Song of the Scarlet Flower was Teuvo Tulio’s first independently produced film, and the earliest of his surviving films. The plot was about Olavi, a farmer’s son who leaves his home after a dispute with his father and leads a life of a womanizing logger.
Teuvo Tulio is the best director you’ve probably never heard of. Every time I see another his films I’m absolutely stunned by their collective brilliance and the fact that hardly anyone knows they exist. Seeing this one as a double feature with Stiller’s earlier version of the story, I was particularly struck both by what Stiller taught Tulio, and by what Tulio brings to the story that Stiller doesn’t or can’t (and I’m a HUGE Stiller stan so if I’m openly admitting I like this better than his version, you know I’m serious). As in Stiller’s version, the homme fatale drives the plot, but here the pain he inflicts on women isn’t just a frame for his redemptive arc: the women and their subjectivity become the centre of the story, aggressively so by the end of the film. Characters like his mother and his discarded former flames are given space to be real people; they speak while he is silent. This alone would make it a masterpiece, leaving aside the gorgeous photography, brilliant use of music (a Tulio signature), and the eroticism with which the film positively vibrates.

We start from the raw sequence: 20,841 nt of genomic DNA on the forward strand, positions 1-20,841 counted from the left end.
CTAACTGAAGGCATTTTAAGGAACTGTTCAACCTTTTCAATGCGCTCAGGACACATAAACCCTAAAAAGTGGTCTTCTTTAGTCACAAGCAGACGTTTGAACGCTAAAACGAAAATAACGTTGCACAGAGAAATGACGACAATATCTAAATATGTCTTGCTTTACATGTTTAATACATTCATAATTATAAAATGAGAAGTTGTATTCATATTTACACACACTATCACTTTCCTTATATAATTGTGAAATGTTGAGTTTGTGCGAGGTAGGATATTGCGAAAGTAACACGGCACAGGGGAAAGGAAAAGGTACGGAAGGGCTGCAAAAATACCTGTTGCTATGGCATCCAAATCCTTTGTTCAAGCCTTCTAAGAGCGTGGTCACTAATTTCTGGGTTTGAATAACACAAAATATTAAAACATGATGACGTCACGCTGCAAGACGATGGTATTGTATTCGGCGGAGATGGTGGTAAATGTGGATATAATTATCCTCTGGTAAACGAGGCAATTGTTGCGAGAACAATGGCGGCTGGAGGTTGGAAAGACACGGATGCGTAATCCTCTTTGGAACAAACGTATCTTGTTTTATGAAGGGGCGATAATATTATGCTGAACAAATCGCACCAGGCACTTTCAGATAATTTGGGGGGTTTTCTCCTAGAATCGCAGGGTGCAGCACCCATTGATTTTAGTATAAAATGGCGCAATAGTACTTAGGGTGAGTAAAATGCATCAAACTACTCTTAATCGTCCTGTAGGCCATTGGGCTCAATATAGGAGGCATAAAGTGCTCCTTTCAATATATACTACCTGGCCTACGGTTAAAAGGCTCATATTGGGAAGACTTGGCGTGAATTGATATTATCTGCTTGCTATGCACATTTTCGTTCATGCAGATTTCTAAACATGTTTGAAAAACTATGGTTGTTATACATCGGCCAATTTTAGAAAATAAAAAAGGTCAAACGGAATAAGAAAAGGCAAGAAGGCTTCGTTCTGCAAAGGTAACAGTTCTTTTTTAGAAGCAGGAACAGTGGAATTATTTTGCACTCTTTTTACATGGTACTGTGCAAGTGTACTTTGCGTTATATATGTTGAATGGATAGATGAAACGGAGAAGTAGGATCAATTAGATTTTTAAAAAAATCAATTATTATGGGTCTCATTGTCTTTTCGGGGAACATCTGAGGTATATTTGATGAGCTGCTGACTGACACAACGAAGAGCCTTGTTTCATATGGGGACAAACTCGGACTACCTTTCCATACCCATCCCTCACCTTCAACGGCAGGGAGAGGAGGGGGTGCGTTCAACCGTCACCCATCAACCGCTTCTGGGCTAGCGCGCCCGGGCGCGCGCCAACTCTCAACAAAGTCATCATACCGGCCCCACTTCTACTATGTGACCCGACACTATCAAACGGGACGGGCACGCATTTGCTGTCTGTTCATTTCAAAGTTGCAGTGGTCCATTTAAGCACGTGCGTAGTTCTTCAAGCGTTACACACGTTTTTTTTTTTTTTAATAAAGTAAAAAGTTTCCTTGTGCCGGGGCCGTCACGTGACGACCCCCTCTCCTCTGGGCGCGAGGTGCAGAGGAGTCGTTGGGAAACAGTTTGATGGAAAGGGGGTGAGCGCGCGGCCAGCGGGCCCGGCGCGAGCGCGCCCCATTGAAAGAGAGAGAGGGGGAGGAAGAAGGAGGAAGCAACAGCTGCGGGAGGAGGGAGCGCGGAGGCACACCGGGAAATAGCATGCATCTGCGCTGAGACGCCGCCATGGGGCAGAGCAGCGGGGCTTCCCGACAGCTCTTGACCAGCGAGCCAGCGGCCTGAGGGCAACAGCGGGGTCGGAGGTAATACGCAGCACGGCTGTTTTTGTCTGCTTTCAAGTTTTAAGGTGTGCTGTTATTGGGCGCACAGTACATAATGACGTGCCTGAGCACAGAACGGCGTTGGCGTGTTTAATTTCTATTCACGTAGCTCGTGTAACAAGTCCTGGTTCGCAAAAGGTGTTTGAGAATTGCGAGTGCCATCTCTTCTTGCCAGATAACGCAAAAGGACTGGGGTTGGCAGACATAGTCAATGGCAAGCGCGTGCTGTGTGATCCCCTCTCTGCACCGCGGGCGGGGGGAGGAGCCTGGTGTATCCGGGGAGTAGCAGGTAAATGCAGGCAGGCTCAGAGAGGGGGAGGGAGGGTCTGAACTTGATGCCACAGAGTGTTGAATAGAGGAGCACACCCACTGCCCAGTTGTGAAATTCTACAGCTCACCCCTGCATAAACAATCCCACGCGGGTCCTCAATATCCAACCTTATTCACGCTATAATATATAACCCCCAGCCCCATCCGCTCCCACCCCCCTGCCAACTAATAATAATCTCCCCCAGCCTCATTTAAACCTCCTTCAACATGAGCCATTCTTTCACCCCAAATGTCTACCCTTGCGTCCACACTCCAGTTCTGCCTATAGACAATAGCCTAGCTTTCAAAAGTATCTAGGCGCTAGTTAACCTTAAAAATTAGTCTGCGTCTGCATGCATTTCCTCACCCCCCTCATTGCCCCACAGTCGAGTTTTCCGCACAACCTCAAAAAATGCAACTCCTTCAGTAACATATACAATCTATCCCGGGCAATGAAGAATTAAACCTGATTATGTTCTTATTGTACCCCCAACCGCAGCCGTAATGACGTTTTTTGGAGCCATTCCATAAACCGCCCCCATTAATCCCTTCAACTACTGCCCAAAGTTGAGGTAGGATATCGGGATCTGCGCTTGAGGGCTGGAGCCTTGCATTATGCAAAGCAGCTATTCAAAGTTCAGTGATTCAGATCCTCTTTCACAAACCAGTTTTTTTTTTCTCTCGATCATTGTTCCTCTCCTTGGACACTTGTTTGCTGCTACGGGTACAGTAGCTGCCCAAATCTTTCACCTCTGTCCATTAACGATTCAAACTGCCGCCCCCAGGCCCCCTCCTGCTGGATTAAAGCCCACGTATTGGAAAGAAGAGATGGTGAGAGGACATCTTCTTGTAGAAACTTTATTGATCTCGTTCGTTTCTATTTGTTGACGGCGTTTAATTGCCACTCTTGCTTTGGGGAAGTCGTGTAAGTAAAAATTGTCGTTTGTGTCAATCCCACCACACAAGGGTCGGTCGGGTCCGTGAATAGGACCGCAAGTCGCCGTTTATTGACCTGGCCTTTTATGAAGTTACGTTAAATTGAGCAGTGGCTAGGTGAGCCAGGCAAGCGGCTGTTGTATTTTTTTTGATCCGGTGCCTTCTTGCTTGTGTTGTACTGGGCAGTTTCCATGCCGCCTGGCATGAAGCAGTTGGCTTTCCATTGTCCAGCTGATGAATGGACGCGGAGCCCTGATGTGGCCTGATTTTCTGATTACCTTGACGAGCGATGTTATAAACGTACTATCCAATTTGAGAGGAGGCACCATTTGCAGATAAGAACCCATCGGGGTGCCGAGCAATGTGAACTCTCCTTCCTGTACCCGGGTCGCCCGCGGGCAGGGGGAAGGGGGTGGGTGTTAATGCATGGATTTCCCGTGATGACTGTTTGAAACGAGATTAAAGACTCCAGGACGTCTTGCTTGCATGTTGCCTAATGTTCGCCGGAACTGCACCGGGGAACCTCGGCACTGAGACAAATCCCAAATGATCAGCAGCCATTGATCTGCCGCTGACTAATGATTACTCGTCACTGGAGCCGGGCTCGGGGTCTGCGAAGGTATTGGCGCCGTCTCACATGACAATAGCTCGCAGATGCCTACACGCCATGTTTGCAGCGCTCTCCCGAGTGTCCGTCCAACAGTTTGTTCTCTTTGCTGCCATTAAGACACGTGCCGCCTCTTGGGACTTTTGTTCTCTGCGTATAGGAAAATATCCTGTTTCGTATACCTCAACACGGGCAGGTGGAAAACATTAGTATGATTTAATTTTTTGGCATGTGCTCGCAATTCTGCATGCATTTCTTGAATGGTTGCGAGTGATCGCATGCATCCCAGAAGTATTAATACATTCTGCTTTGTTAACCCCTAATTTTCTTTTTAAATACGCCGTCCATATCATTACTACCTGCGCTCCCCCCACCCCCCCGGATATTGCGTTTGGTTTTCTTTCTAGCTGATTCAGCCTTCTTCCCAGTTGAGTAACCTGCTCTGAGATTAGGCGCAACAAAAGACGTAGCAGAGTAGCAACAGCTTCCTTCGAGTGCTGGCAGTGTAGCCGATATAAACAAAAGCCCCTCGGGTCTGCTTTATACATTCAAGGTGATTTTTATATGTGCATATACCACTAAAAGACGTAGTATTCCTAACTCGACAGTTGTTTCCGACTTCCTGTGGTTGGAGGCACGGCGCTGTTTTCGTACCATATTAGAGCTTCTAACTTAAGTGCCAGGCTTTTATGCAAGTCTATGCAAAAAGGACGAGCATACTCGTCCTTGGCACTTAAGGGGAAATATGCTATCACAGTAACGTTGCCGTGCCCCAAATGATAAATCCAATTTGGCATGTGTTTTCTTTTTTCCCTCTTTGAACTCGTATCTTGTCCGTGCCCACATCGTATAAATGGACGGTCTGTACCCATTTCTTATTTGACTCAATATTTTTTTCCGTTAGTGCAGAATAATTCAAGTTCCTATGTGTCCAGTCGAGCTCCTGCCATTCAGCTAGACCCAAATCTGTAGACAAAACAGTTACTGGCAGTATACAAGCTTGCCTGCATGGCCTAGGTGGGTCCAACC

— irmavep (Letterboxd)
Subtitles:English, Finnish, Swedish (muxed)